During a packed last meeting of the semester, the Columbia College Student Council discussed the implementation of procedures to remove ineffective representatives, potential changes to club funding allocation based on measures of inclusivity, and the creation of a Bacchanal Governing Board that would include the undergraduate councils in financial decisions made by the Bacchanal Committee.
The Governing Board will be composed of the student body president and vice president of finance of each of the four undergraduate councils, and one of the two Bacchanal co-presidents and Bacchanal finance chair. The Bacchanal Committee would present the BGB with a short list of artists and prices by the fall following results from a student survey, which will solicit feedback from the student body on the previous concert and preferences for the following concert, such as the number and genre of artists.
The council voted to approve the creation of the Bacchanal Governing Board under the Bacchanal Governance Document, which has already been signed by the two Bacchanal co-presidents. The Bacchanal Committee would still have autonomy over the final decision of the performers so long as they come from the a short list approved by the BGB. Earlier drafts, presented at the last CCSC and Barnard Student Government Association meetings, faced significant criticism for requiring the entire board’s approval for concert lineups and any decisions regarding Bacchanal procedures.
“As an e-board, we’ve discussed and we’re pretty happy with the changes because it enables Bacchanal to still maintain a sense of autonomy,” Emma Schechter, CC ’20 and co-president of Bacchanal Committee, said.
The BGB and Bacchanal Committee would be able to increase allocated funds to make an offer to an artist whose fee is out of the initial allocated price range. The BGB will also increase funding to Bacchanal Committee’s Facilities and Securities allocation and its baseline artist budget by 2-3 percent each year.
Also at the meeting, Monique Harman, CC ’19 and student services representative, resigned following the recently failed impeachment vote brought against Henry Feldman, CC ’21 and VP for policy-elect. In her statement, read by Elise Fuller due to Harman’s absence, she also cited former iterations of the BGB as limiting the abilities of the Bacchanal Committee.
“After a meeting that denigrated and invalidated the feelings of Heven and Bacchanal, a predominantly black student group, only to then have that same body turn around a sign a petition condemning anti-blackness in the most disgusting display of performative allyship I have ever seen, I have also decided to resign upon the completion of my tenure of the CCSC,” Harman wrote.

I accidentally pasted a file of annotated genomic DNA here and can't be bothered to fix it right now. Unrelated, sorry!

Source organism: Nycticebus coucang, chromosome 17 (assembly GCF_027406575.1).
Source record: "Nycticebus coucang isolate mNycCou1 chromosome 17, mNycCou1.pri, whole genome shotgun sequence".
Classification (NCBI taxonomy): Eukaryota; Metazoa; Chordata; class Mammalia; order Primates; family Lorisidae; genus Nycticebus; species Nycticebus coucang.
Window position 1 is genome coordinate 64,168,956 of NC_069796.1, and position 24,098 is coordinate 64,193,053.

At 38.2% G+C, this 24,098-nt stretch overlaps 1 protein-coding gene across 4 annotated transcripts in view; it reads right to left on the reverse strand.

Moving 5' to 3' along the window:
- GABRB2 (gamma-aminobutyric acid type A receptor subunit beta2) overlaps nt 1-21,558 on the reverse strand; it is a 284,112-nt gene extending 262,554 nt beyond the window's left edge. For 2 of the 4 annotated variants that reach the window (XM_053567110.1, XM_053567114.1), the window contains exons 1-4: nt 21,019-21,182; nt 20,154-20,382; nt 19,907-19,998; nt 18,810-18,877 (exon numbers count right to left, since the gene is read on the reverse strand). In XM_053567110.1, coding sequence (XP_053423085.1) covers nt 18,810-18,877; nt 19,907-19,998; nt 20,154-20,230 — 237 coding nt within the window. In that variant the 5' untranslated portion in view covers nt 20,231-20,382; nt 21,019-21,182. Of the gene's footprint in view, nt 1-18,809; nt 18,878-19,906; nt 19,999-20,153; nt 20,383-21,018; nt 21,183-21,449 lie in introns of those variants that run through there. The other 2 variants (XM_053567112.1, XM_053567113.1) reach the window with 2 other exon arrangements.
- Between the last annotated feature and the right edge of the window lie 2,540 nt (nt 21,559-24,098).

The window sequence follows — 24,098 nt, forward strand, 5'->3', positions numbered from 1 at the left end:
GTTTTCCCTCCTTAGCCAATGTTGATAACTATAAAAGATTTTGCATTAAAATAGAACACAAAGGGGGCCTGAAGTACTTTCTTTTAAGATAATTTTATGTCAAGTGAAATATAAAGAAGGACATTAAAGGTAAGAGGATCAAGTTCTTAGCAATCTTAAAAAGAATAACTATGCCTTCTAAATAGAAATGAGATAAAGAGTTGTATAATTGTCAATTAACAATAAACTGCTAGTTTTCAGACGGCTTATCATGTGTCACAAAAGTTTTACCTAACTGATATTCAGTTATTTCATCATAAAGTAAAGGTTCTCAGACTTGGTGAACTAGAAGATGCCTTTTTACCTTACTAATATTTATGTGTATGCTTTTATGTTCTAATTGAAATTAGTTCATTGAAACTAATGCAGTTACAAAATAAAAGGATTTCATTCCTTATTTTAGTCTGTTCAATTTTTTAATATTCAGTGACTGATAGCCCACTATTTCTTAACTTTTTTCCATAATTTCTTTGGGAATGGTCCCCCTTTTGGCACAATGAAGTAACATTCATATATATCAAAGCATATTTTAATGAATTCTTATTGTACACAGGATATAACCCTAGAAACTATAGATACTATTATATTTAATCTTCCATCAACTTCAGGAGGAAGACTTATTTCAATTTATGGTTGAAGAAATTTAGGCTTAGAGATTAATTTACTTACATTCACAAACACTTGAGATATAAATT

In an effort to address disparities in commitment among representatives, class representative Joshua Elias, CC ’20, proposed implementing bylaws that would ensure accountability of members and enforce processes to remove ineffective council members. Members discussed using the amendment as a way to formalize accountability within the council’s bylaws.
“We don’t have anything that is holding people accountable at the moment. We’ve been quite lenient. Last semester, we ran into some issues with how lenient we’ve been, in allowing people to get to the point of literally the end of the semester having completed absolutely nothing,” Fuller said.
After a contentious period of elections and resignations, however, some members expressed worries of the removal process being used for personal reasons.
“I’m worried about this being used for less noble intentions. I’m just worried about bias, and I’m worried about people taking out vendettas through this. I hope that if we move forward with this there’s some way of checking that,” Zachary Kimmel, CC ’21 and academic affairs representative, said.
Members discussed ways to create oversight and transparency should this amendment be instituted. Ideas discussed included recommending that ineffective members be recommended to resign or implementing a formal system evaluating the council members’ yearly performance. The vote to enact this amendment will be tabled until next semester.
The council also discussed creating a rubric to evaluate the inclusivity of student groups in order to determine eligibility for student group funding. The rubric places student groups into four categories to determine fund allocation—category one being the most inclusive and category four the least inclusive. Category one groups will be the only groups eligible for CCSC cosponsorships, while category four groups will be ineligible for CIF grants, student project grants, CC travel funds, and JCCC emergency funding with the exception of open, on-campus events.
“The question is, well, should we be investing our limited additional funds into groups that are only benefiting very few people when those same funds could go to an event that like 200 people show up to and have a really great time? So I think that’s the philosophical question we’re addressing,” Adam Resheff, CC ’19 and VP for finance said.
This process will only apply to governing board-recognized student groups—groups will be notified of their category within the first month of school with the possibility to appeal the decision.
However, the guidelines were not voted on as funding and club inclusivity is already broadly addressed in the council’s constitution, wherein funds are in part determined by the ratio of students from undergraduate schools who participate in the organization.